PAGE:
“Fiery Command WorkStation is the recognized industry standard for production printing job management technology, serving as the window into the entire printing workflow,” said John Henze, VP of Fiery Marketing at EFI. “Known for its intuitive interface… It enables seasoned pros to more quickly produce even higher quality output, while making it easy for less experienced users to produce professional-looking documents in just a few clicks.”



According to EFI, the Fiery Image Enhance Visual Editor (IEVE) is an industry-first feature, available in this latest version of Command WorkStation, for optimizing image appearance and applying per-image corrections. IEVE allows for editing of each image in a job without going back to the native design file.

This tool set allows users to adjust brightness, contrast, highlights, shadows, colour balance, and sharpness, as well as the ability to make red-eye corrections on any image within a job. Users can also save preferred settings as presets to apply to other images or other jobs on the Fiery.



Version 5.3 of Command WorkStation also includes imposition workflow improvements, such as user-defined finish size tools found in Fiery SeeQuence Impose (an add-on module) that honours a designer’s intent by automatically detecting the trim box and bleed box defined in the source document.



According to EFI, another key addition in Command WorkStation is integration with the EFI Color Profiler Suite, which allows users to diagnose profile problems, compare colour gamut, and create and edit profiles.



Agfa Graphics has introduced two new 8-up thermal platesetters, the :Avalon N8-60 and the :Avalon N8-80. The two models also come in different speed versions.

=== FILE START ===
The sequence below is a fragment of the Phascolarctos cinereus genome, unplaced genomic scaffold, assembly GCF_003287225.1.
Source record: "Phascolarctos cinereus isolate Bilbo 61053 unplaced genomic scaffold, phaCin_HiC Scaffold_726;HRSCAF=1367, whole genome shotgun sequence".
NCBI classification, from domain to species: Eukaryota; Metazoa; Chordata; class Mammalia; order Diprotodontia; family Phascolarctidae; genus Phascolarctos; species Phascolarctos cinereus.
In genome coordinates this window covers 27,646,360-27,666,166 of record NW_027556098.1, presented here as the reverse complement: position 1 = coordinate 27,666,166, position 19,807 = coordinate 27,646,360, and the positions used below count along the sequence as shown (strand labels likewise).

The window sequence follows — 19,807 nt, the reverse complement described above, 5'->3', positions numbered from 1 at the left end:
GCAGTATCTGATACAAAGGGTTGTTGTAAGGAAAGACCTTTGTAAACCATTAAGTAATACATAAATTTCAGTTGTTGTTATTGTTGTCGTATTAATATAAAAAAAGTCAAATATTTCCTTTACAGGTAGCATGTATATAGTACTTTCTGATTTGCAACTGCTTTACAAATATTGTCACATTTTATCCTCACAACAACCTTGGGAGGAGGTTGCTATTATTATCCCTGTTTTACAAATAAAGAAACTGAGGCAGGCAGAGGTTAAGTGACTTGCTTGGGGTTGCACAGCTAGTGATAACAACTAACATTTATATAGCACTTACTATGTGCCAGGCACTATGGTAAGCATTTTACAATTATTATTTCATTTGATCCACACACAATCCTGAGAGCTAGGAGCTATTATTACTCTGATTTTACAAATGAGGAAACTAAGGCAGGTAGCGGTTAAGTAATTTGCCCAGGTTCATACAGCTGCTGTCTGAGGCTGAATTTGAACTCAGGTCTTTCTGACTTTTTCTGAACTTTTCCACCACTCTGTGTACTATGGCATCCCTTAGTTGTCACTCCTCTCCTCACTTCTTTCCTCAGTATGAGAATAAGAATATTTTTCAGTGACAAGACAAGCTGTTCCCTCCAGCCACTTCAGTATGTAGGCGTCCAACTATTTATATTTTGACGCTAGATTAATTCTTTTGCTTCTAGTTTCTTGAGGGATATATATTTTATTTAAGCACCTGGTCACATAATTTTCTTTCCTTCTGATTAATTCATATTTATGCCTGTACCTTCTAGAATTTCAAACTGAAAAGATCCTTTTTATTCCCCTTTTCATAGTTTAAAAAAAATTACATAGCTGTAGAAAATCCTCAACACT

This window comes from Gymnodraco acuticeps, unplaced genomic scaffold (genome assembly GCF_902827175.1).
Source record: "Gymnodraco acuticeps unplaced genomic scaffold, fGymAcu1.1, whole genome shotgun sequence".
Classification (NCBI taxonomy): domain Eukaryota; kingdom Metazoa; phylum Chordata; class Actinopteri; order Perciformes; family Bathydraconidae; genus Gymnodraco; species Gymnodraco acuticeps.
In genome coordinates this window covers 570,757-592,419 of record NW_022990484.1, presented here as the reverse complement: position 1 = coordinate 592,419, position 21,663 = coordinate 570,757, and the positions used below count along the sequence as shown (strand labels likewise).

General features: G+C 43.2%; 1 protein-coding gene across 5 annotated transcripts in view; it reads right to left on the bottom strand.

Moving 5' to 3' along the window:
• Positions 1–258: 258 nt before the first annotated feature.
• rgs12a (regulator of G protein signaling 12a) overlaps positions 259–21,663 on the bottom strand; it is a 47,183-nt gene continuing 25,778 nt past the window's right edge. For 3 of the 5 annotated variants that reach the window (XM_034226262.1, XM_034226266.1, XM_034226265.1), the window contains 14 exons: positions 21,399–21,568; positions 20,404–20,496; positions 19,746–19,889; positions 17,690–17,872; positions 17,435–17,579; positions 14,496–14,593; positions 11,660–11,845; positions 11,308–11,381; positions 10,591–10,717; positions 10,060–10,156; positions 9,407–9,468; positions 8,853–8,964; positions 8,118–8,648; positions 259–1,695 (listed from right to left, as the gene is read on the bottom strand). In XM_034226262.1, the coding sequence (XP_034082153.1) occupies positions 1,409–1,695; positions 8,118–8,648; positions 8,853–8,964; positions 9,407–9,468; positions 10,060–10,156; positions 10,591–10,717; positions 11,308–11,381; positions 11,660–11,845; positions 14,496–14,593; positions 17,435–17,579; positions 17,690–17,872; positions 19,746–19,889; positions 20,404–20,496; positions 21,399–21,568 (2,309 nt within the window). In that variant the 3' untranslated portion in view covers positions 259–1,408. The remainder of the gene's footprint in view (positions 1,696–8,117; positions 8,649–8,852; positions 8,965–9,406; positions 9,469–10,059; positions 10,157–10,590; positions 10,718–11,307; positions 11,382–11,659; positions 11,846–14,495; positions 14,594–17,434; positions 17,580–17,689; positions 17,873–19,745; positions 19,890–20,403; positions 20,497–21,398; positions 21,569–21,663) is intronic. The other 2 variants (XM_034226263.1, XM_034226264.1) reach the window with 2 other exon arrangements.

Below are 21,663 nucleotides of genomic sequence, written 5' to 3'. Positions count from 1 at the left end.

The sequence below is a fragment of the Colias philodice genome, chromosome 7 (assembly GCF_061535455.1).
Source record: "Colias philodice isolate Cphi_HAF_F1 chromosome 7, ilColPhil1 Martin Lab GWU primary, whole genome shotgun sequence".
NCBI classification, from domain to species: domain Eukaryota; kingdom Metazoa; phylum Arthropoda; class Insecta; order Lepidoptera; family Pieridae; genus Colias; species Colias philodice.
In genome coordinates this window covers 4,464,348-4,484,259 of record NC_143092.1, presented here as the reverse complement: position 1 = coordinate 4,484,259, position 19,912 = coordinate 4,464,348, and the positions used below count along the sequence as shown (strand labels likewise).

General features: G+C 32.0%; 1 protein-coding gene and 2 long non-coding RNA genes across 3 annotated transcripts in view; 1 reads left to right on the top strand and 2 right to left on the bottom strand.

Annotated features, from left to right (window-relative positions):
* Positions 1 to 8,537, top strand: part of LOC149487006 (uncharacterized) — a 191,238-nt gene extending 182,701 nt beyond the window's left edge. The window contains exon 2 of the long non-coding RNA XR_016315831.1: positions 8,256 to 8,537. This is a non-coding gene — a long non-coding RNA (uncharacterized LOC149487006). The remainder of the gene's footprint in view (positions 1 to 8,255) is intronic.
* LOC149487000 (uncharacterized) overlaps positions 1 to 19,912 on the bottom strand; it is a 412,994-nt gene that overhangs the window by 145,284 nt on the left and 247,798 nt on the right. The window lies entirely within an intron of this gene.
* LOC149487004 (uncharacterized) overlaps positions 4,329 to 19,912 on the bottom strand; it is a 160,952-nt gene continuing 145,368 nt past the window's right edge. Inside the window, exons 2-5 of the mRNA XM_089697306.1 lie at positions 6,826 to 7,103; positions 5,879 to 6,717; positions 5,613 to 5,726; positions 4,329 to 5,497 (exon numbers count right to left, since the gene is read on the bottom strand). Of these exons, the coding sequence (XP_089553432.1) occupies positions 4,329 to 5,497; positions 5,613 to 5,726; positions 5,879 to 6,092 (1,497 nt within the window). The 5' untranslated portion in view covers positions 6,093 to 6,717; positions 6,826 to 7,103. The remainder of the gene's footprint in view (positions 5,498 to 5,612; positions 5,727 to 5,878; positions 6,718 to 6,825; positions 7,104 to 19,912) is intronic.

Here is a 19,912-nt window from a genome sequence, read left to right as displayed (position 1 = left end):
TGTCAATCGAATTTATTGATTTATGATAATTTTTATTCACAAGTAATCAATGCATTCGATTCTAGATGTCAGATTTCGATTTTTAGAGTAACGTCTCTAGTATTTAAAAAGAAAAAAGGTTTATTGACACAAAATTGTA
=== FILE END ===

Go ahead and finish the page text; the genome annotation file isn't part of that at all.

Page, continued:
According to Agfa, the 8-up option leads to improved reliability and stable plate imaging. The company has also redesigned its single and multi-cassette autoloaders to allow reloading during exposure. Another new feature is a standby mode which saves 85 percent on power consumption.

"When you combine the new :Avalon engines with our ThermoFuse plates, chemistry-free :Azura TS or :Amigo TS, you get unparalleled productivity and quality" said Eddy de Dobbeleer, Marketing output systems at Agfa Graphics. "The new engine in combination with Agfa Graphics' :Apogee workflow and the :Sublima cross-modulated (XM) screening outperforms any other solution in the market on speed, ease of use and process stability."

Belgium-based EskoArtwork has announced it will be releasing a new version of its HD Flexo plate making system to 2.0. A combination of its 4,000 dpi HD optics of the EskoArtwork Cyrel Digital Imager and advanced screening technologies, the company promises sharper, more accurate and more vibrant results.

"HD Flexo has been a tremendous success, adopted and applauded by leading flexo printers worldwide," remarks Jürgen Andresen, EskoArtwork vice president, Flexo Business. "Now, EskoArtwork is responding to the further wishes of our customers worldwide to extend HD Flexo capabilities. We have strengthened HD Flexo's position as the 'open' industry standard for high quality flexo, available for all flexo applications — labels, flexible packaging and corrugated — and supported by major plate manufacturers. These new capabilities further enable conversion of gravure and offset work to flexo. The enhanced process color gamut makes it possible to replace spot colors with process colors, thus reducing the number of print stations and making co-printing of designs possible."